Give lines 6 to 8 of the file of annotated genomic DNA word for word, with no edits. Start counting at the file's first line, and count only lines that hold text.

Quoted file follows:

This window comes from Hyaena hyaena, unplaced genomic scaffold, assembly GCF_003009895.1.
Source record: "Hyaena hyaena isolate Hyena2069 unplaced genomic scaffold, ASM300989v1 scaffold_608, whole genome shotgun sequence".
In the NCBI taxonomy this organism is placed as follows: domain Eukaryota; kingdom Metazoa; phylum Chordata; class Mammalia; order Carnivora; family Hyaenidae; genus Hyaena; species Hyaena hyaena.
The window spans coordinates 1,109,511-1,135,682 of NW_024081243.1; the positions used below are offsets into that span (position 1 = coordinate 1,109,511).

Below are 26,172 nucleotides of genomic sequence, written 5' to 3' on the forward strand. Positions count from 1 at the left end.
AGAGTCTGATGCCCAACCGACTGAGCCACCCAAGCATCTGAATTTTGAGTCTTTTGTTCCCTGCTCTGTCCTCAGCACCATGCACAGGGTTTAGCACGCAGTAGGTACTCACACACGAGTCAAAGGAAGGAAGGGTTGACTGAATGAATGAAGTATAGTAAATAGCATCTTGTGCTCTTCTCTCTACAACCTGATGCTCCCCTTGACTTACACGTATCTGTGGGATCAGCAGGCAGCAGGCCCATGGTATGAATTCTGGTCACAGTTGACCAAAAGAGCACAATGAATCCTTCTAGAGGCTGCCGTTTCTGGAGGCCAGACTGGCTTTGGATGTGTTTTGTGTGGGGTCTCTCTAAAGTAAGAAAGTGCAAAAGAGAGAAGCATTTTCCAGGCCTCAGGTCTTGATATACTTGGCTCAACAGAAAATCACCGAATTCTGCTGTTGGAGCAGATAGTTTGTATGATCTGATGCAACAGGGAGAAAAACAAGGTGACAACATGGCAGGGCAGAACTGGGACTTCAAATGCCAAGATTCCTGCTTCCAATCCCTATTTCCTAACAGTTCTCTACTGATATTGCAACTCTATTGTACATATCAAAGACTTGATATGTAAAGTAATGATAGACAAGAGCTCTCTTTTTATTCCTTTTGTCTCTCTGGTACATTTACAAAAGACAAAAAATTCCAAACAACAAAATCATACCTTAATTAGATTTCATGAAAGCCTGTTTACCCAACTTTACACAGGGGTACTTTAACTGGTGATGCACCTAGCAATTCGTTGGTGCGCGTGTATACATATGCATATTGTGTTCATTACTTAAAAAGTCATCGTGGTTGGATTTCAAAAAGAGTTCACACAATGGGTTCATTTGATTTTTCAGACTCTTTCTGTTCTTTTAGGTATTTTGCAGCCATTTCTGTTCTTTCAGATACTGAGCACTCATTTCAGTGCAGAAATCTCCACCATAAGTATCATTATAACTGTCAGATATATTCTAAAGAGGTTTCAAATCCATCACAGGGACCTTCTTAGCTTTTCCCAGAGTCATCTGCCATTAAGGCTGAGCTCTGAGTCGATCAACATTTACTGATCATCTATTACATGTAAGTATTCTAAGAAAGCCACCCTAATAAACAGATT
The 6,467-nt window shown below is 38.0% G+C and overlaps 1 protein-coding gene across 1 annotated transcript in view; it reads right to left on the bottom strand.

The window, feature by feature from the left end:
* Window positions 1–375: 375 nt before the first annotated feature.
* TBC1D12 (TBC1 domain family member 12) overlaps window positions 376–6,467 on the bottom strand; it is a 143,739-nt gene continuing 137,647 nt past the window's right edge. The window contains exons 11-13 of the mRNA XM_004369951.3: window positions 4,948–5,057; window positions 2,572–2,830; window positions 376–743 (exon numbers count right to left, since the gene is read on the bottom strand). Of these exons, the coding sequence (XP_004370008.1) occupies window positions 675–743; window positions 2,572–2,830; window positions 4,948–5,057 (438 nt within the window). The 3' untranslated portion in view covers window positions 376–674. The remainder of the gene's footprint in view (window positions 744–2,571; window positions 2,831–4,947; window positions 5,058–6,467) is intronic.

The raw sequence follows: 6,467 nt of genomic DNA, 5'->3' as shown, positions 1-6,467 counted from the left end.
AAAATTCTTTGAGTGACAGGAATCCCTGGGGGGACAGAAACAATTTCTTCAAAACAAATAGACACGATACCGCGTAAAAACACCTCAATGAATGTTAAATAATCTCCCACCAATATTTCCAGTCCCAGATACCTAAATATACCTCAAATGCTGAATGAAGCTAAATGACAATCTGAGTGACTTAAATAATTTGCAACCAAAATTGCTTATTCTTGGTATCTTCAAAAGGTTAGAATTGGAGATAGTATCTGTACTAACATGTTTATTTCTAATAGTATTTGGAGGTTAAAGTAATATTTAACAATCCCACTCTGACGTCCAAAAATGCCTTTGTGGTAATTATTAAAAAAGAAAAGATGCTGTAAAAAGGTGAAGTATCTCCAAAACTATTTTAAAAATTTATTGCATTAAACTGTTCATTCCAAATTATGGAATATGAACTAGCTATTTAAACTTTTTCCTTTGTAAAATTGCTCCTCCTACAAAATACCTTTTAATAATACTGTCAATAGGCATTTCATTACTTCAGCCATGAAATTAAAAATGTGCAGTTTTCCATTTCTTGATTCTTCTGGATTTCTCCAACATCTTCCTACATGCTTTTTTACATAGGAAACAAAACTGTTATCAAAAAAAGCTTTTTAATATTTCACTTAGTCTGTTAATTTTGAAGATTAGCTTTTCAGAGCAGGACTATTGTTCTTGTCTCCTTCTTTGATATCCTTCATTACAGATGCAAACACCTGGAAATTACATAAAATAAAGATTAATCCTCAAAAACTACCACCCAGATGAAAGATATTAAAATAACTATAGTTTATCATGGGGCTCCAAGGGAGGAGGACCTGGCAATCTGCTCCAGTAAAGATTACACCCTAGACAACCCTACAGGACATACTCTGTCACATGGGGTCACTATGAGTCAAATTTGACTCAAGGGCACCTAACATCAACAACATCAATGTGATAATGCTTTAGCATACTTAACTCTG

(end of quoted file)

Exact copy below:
AGAGTCTGATGCCCAACCGACTGAGCCACCCAAGCATCTGAATTTTGAGTCTTTTGTTCCCTGCTCTGTCCTCAGCACCATGCACAGGGTTTAGCACGCAGTAGGTACTCACACACGAGTCAAAGGAAGGAAGGGTTGACTGAATGAATGAAGTATAGTAAATAGCATCTTGTGCTCTTCTCTCTACAACCTGATGCTCCCCTTGACTTACACGTATCTGTGGGATCAGCAGGCAGCAGGCCCATGGTATGAATTCTGGTCACAGTTGACCAAAAGAGCACAATGAATCCTTCTAGAGGCTGCCGTTTCTGGAGGCCAGACTGGCTTTGGATGTGTTTTGTGTGGGGTCTCTCTAAAGTAAGAAAGTGCAAAAGAGAGAAGCATTTTCCAGGCCTCAGGTCTTGATATACTTGGCTCAACAGAAAATCACCGAATTCTGCTGTTGGAGCAGATAGTTTGTATGATCTGATGCAACAGGGAGAAAAACAAGGTGACAACATGGCAGGGCAGAACTGGGACTTCAAATGCCAAGATTCCTGCTTCCAATCCCTATTTCCTAACAGTTCTCTACTGATATTGCAACTCTATTGTACATATCAAAGACTTGATATGTAAAGTAATGATAGACAAGAGCTCTCTTTTTATTCCTTTTGTCTCTCTGGTACATTTACAAAAGACAAAAAATTCCAAACAACAAAATCATACCTTAATTAGATTTCATGAAAGCCTGTTTACCCAACTTTACACAGGGGTACTTTAACTGGTGATGCACCTAGCAATTCGTTGGTGCGCGTGTATACATATGCATATTGTGTTCATTACTTAAAAAGTCATCGTGGTTGGATTTCAAAAAGAGTTCACACAATGGGTTCATTTGATTTTTCAGACTCTTTCTGTTCTTTTAGGTATTTTGCAGCCATTTCTGTTCTTTCAGATACTGAGCACTCATTTCAGTGCAGAAATCTCCACCATAAGTATCATTATAACTGTCAGATATATTCTAAAGAGGTTTCAAATCCATCACAGGGACCTTCTTAGCTTTTCCCAGAGTCATCTGCCATTAAGGCTGAGCTCTGAGTCGATCAACATTTACTGATCATCTATTACATGTAAGTATTCTAAGAAAGCCACCCTAATAAACAGATT
The 6,467-nt window shown below is 38.0% G+C and overlaps 1 protein-coding gene across 1 annotated transcript in view; it reads right to left on the bottom strand.

The window, feature by feature from the left end: